The Crane Association of New Zealand’s past president Scott McLeod discusses health and safety obligations.
It’s a mouthful – Health and Safety at Work (General Risk and Workplace Management) Regulations 2016.
But it is a regulation that cannot be overlooked, especially in the crane industry, because there are a number of interesting things to note since it became enforced.
Persons conducting a business or undertaking (PCBUs) have duties to ensure, so far as is reasonably practicable, that the workplace is without risks to the health and safety of any person.
According to WorkSafe, PCBUs have a general duty to engage with workers. In addition, PCBUs must engage with workers when: Identifying hazards and assessing risks to health and safety; proposing changes that may affect workers’ health or safety.
You must also engage your workers when making decisions about: Ways to eliminate or minimise health and safety risks; procedures for resolving health or safety issues; and whether facilities for workers’ welfare are adequate.
This also allies to decision about procedures for engaging with workers; monitoring workers’ health; workplace conditions; providing information and training for workers; and developing worker participation practices, including when determining work groups and carrying out any other activity specified in regulations.
It’s crucial for companies to understand that the regulation places greater responsibility on PCBUs when eliminating risks to workers’ health and safety.
Additionally, they must minimise the risks to health and safety and implement control measures in accordance with this regulation.
Under the old regulations, we used to say that we eliminate, isolate or minimise. Now we must eliminate and minimise under the new regulations, which also gives us ways of minimising it via substitution, isolation, engineering, administration and personal protective equipment.
But the crux of this story is to point out the change that most people don’t pick up on, and that is it’s the PCBU who needs to do this, or the crane company.
By that I mean it’s not about the worker on site. It will certainly help if the worker on site is looking for hazards and following task analysis or lift plans, but ultimately the entity held to account is the PCBU.”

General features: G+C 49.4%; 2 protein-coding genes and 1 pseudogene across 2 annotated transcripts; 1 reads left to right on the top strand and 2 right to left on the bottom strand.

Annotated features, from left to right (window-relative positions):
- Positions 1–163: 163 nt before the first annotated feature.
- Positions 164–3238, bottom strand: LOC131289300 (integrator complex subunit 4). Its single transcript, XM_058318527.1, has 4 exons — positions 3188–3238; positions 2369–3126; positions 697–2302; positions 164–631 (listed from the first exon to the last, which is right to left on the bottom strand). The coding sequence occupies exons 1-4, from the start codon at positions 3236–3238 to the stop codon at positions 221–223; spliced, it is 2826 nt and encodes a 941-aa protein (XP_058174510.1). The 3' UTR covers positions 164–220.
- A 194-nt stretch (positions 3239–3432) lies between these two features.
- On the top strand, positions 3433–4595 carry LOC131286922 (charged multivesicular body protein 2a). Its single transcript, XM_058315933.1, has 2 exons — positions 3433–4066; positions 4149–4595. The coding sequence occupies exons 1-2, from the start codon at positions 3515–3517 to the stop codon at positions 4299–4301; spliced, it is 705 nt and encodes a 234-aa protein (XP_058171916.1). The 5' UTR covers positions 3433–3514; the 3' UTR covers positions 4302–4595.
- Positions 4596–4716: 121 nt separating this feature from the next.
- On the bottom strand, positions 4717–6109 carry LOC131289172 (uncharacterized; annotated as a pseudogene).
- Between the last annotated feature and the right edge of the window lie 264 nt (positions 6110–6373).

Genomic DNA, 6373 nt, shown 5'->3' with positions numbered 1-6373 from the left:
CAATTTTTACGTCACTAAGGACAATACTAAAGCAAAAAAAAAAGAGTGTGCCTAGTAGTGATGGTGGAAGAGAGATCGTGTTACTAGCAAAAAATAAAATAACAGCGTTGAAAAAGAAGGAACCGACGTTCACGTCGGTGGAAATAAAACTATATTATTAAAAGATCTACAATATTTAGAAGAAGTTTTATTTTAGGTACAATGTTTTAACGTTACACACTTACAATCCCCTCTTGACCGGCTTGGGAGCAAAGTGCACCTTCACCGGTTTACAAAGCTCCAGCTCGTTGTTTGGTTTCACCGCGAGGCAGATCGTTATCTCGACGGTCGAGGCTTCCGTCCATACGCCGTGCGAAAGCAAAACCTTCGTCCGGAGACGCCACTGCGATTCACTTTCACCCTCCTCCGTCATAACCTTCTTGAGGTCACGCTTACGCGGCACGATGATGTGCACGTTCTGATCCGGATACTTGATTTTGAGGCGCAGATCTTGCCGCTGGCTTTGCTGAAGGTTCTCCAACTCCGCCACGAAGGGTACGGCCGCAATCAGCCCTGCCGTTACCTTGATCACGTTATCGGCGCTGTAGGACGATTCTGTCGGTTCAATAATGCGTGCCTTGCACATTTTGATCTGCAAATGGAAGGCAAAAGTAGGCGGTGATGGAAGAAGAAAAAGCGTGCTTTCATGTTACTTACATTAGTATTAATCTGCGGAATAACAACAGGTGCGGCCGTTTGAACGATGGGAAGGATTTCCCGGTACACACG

For example, should a worker on site be doing a lift plan, the PCBU has an obligation to manage the risks.
The PCBU should put systems and processes in place to make sure the worker knows how to complete or read a lift plan, and then must ensure they are checking this is being completed correctly and changing behaviours if it is not.
I often see hazard registers that state workers must do ‘x, y, and/or z’, but this is the wrong approach and it falls to what the PCBU is going to put in place using the hierarchy of risk control measures to ensure the worker remains safe.
We have to move our thinking from the employee to the PCBU. They’re the ones who should be giving workers the right tools or setting up and laying the foundations for good health and safety right from the top.
In the past, we tended to, I guess, pass on the weight of responsibility to the employee to eliminate, isolate or minimise any hazard that they came across. But, the law is actually focused on the PCBU – the company – and what the company will do to eliminate and minimise the risk.
We must think as the PCBU about the risk and how the PCBU will manage it. A good place to start in this approach is by thinking about the lifecycle – how you plan the work, do the work, check the work, and change your processes for the next reiteration.
There are four key principles to this lifecycle: Plan, do, check and change.
If we take this approach and think about your risk register as a PCBU you should be establishing what controls you can put in place at the planning stage such as appropriate training and competency.
That also goes for what controls should be in place at the doing phase such as lift plans, appropriate equipment and exclusion zones, and your process to check that these required controls are in place and working.
This maybe through weekly or monthly audits using a safety representative or a site manager combined with feedback, suggestion for improvements etc.
I acknowledge I am seeing some great workplace cultures created with discussions or feedback mechanisms allowing the improvement cycle to naturally occur. However, people should move away from the mindset that it’s not about what someone has done wrong, but how the PCBU is creating a safe workplace – and thus begins a great discussion.
My last message is a reminder: That the Health and Safety at Work (General Risk and Workplace Management) Regulations 2016 is the “actual rulebook”.
That tells you what the law is. So, brush up on it, because everyone wants to work in a safe environment especially those who are responsible for that environment.